"Every other state now gives consumers such a 'private right of action,'"
Miller said. "It is time we give Iowans this key tool that is available
to consumers everywhere else in the nation."
The "private right of action" would give consumers a right to go to court
to enforce Iowa's Consumer Fraud Act, which prohibits unfair or deceptive
practices and fraud or misrepresentation in the sale of goods or services.
Iowa law now only permits the State to enforce the Consumer Fraud Act.
Now, consumers who are cheated only can go to court under common-law,
which carries a much higher standard of proof and does not allow for recovering
"Current law is stacked against ordinary consumers," Miller said. "We
need to level the playing field. It's too easy for people to be cheated
and too hard for them to make it right."
Miller emphasized that the change will benefit consumers of all kinds,
including farmers, small businesses, and ordinary consumers who are cheated
in situations ranging from auto sales and repair to predatory lending,
home-improvement schemes, and bogus travel packages.
"Legitimate businesses have nothing to fear from this proposal," Miller
said. "For one, businesses often are the victims of fraud themselves,
such as phony invoice schemes and telephone scams. This will help them
make it right - and help deter con-artists in the first place."
Miller said the proposal won't lead to an explosion of frivolous lawsuits.
"That's a red-herring and a false accusation. It hasn't happened in the
other states that have the private right of action, and it won't happen
here. People still have to have a meritorious case when they go to court,
and they won't be going to court if they weren't cheated. Furthermore,
when the consumer has a legitimate case, the matter probably will be resolved
out of court anyway, thanks to this right."
Miller said it is ironic that Iowa, which has a strong consumer reputation,
is the only state in the nation not to give citizens the private right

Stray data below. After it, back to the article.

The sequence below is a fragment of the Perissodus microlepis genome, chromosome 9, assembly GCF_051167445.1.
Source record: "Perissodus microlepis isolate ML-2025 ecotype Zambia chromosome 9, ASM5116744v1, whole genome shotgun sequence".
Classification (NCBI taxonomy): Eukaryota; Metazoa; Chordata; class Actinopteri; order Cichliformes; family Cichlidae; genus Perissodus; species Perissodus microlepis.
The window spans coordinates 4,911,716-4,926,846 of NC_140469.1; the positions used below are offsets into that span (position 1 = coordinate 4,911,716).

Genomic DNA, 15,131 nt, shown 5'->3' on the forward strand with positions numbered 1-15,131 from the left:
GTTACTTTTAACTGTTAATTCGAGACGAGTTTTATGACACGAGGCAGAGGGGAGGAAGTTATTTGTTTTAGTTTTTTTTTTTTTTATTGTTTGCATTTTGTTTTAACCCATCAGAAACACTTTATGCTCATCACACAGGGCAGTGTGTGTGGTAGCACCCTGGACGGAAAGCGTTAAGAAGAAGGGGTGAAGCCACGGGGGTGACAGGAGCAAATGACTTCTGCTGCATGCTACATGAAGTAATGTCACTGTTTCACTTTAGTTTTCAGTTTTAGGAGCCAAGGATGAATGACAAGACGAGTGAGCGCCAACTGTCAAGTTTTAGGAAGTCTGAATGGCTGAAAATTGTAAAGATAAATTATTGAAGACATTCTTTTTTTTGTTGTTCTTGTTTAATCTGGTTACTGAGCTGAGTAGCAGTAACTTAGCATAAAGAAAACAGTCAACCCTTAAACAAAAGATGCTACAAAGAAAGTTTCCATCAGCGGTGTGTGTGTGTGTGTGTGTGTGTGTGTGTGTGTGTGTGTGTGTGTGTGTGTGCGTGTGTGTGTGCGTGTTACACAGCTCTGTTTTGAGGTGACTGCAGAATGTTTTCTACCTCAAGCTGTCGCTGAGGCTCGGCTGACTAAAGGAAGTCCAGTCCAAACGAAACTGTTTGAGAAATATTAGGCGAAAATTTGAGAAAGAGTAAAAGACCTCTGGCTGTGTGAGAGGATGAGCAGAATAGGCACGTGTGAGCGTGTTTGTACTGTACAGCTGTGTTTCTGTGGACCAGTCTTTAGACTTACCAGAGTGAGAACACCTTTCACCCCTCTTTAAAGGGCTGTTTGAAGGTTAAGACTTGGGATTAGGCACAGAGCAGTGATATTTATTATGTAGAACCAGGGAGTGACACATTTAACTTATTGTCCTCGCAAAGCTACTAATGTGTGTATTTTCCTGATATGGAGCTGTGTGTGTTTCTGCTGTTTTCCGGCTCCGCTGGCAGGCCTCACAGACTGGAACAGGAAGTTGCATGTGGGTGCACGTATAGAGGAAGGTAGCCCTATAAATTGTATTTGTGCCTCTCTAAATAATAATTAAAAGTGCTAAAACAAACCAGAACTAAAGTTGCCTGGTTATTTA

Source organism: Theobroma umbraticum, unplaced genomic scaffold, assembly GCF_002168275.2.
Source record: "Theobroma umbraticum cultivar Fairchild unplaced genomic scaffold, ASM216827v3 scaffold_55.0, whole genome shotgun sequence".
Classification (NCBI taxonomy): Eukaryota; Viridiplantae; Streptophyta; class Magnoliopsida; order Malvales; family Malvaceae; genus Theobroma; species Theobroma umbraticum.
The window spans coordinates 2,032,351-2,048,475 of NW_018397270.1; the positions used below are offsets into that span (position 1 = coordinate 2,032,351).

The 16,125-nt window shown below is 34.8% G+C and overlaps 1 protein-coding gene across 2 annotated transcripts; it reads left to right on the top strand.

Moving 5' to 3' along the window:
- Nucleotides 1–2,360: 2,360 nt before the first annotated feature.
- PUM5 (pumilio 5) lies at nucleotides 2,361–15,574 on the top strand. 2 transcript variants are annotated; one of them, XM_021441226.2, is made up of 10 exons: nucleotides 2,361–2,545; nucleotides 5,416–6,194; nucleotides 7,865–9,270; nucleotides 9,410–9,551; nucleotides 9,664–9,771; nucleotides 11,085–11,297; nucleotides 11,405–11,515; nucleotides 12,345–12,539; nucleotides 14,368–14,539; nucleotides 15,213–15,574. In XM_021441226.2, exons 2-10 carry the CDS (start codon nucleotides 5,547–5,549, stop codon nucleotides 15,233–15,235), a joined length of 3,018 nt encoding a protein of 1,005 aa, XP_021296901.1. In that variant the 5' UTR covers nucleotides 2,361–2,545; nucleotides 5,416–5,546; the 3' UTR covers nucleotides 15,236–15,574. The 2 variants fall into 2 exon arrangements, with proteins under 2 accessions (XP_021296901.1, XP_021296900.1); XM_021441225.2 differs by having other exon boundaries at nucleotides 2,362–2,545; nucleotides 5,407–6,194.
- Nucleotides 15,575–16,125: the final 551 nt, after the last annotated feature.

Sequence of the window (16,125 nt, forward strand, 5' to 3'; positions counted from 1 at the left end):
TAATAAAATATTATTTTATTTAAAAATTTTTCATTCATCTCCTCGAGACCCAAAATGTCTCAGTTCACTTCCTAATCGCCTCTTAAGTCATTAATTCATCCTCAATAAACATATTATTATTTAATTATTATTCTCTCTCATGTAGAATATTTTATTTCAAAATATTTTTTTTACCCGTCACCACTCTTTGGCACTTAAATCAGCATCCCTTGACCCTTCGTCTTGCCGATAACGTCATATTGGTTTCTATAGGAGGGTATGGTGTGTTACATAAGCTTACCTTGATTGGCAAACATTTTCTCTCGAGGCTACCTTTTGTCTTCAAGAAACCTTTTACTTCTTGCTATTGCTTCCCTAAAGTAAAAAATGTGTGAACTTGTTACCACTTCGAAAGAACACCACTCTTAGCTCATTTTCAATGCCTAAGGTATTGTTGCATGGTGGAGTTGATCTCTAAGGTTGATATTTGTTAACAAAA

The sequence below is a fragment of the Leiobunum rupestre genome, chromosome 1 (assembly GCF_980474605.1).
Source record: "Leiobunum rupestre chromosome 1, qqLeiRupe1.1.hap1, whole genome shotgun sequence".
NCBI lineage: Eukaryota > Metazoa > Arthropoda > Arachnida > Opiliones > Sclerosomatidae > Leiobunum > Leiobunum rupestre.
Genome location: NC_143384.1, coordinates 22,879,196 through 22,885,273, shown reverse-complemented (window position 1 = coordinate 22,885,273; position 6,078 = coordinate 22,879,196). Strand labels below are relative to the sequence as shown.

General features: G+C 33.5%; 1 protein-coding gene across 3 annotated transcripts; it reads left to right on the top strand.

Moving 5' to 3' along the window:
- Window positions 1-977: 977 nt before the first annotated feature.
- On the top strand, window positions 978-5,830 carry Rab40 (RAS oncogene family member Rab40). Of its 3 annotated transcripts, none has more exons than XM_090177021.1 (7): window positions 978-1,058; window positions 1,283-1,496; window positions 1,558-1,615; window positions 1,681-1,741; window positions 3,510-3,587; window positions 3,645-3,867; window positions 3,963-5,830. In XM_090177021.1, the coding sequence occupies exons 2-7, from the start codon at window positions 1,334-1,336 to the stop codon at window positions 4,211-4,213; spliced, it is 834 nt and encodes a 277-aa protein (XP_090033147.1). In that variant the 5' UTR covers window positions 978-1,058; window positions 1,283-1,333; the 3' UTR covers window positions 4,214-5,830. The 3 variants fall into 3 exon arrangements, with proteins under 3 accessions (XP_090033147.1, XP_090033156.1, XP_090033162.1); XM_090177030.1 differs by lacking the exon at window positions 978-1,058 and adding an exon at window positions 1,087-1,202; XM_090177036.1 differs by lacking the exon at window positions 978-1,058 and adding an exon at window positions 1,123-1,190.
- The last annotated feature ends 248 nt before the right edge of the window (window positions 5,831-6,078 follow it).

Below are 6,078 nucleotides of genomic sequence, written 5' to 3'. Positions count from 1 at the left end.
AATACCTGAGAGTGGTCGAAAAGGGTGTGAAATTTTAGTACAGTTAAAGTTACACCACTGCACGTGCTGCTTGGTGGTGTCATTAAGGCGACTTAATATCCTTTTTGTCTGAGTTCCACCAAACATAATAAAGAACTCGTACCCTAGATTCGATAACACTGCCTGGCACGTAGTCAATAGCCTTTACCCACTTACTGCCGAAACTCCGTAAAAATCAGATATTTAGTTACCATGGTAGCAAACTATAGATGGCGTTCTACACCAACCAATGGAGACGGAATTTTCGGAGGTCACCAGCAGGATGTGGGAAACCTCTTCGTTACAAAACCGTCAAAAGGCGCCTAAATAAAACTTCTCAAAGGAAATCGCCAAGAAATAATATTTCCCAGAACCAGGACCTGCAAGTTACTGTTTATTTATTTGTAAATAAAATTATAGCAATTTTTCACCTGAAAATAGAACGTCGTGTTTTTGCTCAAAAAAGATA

of action to enforce the state consumer fraud law.
"We have a good consumer fraud law in most respects and we work very
hard to enforce it," Miller said, "but consumers would benefit from having
the added leverage of being able to sue to protect themselves when that
becomes necessary. It's like putting another cop on the beat."
"Our Consumer Protection Division is among the most active in the nation,
but we can't be everyone's private attorney," Miller said. "We have to
focus our limited resources on cases that affect a lot of people or target
especially vulnerable groups, such as older Iowans. We simply cannot pursue
all fraud cases as far as consumers sometimes deserve. Our resources have
shrunk even while new scams are proliferating over the Internet and by
phone and mail. This will give more Iowans a fair chance to redress their
grievances in court when other remedies aren't available."
Miller said Iowa law grants the private right of action in several areas
- including membership campgrounds, identity theft, and long distance
telephone slamming -- and that has not sparked any explosion of litigation.
"The Legislature has been adding this right periodically in recent years,"
Miller said. "It's working, and we should make this right uniform across
the spectrum for Iowans."
Iowa consumers are the only ones in the nation who must rely on common
law when they are victims of fraud. Common law is often impractical to
use because it requires a higher burden of proof than consumer fraud statutes,
including proving "intent." In State v. Hydro Mag, the Iowa Supreme
Court noted that the consumer fraud laws were enacted because "The protection
afforded by common law remedies was generally ineffective. The burdens
of a common-law action were 'sufficient to dissuade all but the most persistent
and seriously injured consumer.'"
Attorney General Tom Miller (4th from left) with members
and staff of AARP at the State Capitol, January 25, 2002.